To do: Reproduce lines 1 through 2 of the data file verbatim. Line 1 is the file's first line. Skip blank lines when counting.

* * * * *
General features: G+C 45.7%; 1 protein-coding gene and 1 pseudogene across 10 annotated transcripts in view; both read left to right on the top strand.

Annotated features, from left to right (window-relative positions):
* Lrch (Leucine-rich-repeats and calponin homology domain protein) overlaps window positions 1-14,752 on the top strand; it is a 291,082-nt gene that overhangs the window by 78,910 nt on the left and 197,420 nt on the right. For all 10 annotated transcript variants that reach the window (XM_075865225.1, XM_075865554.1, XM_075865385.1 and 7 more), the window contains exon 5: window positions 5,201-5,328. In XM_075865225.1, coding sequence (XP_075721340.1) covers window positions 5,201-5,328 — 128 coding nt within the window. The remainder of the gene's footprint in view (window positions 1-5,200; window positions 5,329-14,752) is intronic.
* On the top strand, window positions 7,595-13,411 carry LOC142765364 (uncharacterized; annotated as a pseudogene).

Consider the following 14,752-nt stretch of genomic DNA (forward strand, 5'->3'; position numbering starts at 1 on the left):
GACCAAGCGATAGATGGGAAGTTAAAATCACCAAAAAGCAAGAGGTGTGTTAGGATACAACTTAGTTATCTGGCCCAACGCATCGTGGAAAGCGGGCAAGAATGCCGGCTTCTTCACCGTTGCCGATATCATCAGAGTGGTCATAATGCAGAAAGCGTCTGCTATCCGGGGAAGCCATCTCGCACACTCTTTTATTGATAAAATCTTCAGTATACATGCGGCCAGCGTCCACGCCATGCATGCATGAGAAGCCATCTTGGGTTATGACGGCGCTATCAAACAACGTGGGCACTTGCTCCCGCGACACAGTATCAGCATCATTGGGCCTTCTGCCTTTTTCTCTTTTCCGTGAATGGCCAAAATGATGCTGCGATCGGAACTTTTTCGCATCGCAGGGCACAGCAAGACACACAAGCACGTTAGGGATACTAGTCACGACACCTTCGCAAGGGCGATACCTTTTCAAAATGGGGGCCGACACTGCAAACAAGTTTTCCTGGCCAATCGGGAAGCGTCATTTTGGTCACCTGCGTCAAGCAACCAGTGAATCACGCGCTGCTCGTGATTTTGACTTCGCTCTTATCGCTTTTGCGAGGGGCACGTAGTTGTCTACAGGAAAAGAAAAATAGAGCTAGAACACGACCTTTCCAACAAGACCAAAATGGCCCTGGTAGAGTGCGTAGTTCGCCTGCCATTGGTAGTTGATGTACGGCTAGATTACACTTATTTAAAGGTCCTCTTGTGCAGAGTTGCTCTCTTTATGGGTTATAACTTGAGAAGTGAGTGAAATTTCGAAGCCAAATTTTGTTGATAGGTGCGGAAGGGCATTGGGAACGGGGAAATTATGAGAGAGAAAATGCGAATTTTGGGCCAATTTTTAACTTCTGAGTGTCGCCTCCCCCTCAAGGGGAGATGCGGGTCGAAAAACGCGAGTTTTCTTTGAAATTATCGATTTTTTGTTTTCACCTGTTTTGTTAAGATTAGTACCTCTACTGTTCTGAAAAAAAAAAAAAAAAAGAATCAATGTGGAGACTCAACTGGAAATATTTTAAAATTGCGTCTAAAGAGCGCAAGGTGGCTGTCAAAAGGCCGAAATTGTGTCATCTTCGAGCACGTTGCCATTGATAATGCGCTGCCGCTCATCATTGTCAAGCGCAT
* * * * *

General features: G+C 45.7%; 1 protein-coding gene and 1 pseudogene across 10 annotated transcripts in view; both read left to right on the top strand.

Annotated features, from left to right (window-relative positions):